Hy-Vee is cutting nearly 600 jobs at KC fulfillment center
Grocery chain Hy-Vee will lay off nearly 600 workers as it shutters its Kansas City fulfillment center.
The Iowa-based grocer confirmed last week that it would close four fulfillment centers in the Midwest, including the Kansas City facility at 8700 Elmwood St. It’s also closing fulfillment operations in Omaha, Des Moines and Eagan, Minnesota.
On Saturday, Hy-Vee spokesman Christina Gayman said those facilities would stop fulfilling orders the week of March 23, but she would not provide numbers of expected job losses. A notice filed with Missouri state regulators posted online this week says up to 583 employees in Kansas City will be affected.
Hy-Vee opened the Kansas City fulfillment center in 2019 as part of a reported $90 million investment in Kansas City operations. It was created to serve online orders for grocery pickup and delivery customers in the metro. But now, the chain says, those operations will shift to retail stores.
“We are listening to our customers and they are wanting a full assortment of products, personalized shoppers and same-day pick up at the store, which we are unable to fully provide when we process orders at a fulfillment center,” Gayman wrote in an email to The Star. “Fulfillment center operations will be transferred to our retail stores in the market later this month — that means customers’ orders will once again be fulfilled at their local Hy-Vee store.”
She said employees were given 60 days notice and that the company’s human resources department was working to help employees find other job opportunities. Some workers could move to other positions in the company, Gayman said.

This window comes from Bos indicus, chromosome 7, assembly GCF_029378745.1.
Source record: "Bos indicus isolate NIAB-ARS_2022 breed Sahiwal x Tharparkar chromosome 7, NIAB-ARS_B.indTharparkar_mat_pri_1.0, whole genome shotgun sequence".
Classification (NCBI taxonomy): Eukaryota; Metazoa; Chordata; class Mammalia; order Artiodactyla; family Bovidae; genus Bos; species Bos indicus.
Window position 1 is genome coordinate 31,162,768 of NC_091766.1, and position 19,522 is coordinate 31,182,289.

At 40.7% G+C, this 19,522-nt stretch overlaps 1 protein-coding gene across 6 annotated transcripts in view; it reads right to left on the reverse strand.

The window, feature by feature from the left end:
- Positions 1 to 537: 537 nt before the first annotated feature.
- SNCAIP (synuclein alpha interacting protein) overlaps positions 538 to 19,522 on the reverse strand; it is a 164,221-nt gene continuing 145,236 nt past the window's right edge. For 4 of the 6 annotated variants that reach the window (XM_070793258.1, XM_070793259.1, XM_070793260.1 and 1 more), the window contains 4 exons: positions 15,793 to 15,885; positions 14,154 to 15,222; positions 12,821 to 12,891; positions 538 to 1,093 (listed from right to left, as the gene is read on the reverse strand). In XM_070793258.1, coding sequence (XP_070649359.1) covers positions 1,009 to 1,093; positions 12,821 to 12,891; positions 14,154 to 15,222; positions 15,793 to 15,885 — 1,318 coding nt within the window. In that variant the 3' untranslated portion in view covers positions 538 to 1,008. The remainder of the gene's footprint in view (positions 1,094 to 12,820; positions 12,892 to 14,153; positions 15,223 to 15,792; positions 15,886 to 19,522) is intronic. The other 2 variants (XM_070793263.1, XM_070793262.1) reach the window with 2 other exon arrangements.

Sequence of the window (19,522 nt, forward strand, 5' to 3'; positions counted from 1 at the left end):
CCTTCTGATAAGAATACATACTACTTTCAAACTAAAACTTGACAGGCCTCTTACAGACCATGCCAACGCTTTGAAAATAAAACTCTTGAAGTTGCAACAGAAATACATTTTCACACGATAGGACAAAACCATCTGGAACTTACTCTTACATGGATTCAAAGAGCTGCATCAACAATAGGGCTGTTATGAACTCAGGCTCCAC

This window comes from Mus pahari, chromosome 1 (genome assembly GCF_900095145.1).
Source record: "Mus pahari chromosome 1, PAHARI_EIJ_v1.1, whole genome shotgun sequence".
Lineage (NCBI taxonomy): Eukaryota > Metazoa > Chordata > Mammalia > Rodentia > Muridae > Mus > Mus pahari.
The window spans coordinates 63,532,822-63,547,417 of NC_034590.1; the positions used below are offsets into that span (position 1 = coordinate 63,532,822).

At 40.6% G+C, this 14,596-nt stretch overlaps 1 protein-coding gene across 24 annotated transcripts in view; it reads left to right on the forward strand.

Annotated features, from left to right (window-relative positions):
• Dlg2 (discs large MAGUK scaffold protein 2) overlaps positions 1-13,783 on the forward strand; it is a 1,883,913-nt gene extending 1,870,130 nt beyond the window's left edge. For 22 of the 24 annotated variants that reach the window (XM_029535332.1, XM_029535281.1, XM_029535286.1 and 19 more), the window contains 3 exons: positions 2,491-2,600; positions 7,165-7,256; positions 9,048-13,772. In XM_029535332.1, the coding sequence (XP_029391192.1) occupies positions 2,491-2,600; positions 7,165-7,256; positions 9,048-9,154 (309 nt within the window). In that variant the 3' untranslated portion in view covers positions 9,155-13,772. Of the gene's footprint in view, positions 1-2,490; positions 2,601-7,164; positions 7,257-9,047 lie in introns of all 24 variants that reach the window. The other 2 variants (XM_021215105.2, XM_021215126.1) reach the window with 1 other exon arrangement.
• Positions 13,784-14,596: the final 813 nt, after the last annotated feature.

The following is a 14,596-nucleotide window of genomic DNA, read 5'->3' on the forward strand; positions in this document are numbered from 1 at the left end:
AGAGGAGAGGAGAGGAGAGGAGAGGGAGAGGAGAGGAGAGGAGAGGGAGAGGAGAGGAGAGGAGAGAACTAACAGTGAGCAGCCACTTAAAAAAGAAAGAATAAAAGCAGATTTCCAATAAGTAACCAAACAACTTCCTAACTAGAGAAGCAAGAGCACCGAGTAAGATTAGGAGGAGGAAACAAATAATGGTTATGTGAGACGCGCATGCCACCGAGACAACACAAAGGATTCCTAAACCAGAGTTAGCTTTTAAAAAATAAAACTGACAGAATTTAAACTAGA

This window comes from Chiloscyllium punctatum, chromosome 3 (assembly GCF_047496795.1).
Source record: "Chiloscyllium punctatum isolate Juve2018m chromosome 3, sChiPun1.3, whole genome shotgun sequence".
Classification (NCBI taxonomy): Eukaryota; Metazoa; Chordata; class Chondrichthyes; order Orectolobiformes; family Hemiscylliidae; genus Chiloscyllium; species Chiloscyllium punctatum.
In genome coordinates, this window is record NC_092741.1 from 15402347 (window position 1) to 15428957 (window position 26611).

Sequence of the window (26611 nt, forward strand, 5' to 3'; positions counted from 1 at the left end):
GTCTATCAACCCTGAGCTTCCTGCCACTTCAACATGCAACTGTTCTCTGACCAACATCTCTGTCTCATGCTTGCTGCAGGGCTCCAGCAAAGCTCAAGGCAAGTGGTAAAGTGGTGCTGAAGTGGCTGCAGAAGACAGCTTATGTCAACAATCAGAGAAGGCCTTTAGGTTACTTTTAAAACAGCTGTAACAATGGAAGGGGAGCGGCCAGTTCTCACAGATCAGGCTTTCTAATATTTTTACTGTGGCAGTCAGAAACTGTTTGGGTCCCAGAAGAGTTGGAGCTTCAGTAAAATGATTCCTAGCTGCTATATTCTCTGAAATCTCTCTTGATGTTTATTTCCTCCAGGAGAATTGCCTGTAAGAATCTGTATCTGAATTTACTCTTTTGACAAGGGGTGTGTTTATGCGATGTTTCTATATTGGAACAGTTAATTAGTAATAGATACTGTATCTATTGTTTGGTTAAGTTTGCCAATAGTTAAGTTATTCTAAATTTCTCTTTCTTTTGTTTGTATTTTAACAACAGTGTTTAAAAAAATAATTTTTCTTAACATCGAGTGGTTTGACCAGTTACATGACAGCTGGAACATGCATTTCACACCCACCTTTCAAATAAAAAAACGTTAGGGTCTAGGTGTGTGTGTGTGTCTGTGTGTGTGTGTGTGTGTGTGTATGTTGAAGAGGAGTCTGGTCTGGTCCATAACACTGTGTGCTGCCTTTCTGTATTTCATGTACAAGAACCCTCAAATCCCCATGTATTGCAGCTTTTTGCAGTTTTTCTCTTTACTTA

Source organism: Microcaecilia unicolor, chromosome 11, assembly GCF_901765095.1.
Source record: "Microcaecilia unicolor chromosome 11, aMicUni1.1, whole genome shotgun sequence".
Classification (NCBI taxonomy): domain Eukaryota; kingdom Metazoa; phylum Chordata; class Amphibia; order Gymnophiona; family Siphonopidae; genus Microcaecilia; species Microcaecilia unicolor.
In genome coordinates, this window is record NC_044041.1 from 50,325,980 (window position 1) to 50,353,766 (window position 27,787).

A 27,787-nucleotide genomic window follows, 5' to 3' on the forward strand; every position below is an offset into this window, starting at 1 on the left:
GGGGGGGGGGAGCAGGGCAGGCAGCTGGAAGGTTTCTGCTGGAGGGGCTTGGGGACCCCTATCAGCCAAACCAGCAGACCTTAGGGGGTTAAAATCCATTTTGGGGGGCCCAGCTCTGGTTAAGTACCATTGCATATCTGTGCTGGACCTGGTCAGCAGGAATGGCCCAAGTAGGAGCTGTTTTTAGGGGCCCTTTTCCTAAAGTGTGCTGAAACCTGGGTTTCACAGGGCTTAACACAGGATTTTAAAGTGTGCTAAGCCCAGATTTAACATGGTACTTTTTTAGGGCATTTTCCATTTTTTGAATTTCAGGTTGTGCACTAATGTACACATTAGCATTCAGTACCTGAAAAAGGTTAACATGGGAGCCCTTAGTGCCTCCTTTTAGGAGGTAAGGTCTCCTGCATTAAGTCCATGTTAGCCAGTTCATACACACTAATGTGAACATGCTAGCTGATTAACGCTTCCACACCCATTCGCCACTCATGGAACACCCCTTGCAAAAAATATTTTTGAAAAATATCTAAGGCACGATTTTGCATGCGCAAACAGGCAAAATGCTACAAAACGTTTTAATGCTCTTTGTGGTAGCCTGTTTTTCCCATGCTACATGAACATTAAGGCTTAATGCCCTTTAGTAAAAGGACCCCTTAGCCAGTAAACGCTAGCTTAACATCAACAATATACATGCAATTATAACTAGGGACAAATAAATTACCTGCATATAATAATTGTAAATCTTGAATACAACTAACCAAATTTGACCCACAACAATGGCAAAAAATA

The grocery company received a 10-year, 50% personal property tax abatement for its Kansas City facility, the Kansas City Business Journal reported. The building, owned by NorthPoint Development, also benefits from a property tax exemption granted by the Port Authority of Kansas City.
Mayor Quinton Lucas called the news “incredibly disappointing for Kansas City.”
“Probably one of the sadder parts of it is that I believe they just moved in there about a year ago and received significant incentives in connection with it,” Lucas told reporters Tuesday. “Kansas City’s been taken a lot of times on these incentive deals. And it’s why we’re asking more questions about it now. Because everybody comes to town and they tell us 1,000 exceptional things and all that sort of stuff and then it’s not carried out to fruition. So I’m disappointed today that Hy-Vee made that choice.”
The closure of the four Midwestern fulfillment centers is just the latest structural change for the grocery chain in recent months.
In February, the company cut back hours at many stores, discontinuing the practice of keeping them open overnight. The same month, the company said a restructuring of storelevel management could lead to “promotions, reallocations or reductions,” according to trade publication Progressive Grocer.
The grocery chain, based in West Des Moines, last year announced it would nix plans to build a new distribution center in Austin, Minnesota.
Hy-Vee is an employeeowned corporation with more than 265 retail stores across eight Midwestern states. With sales of $10 billion annually, it ranks among the nation’s largest privately held companies, according to Forbes.
Hy-Vee, based in West Des Moines, Iowa, has more than 265 retail stores across eight Midwestern states. The location above is in Lee’s Summit.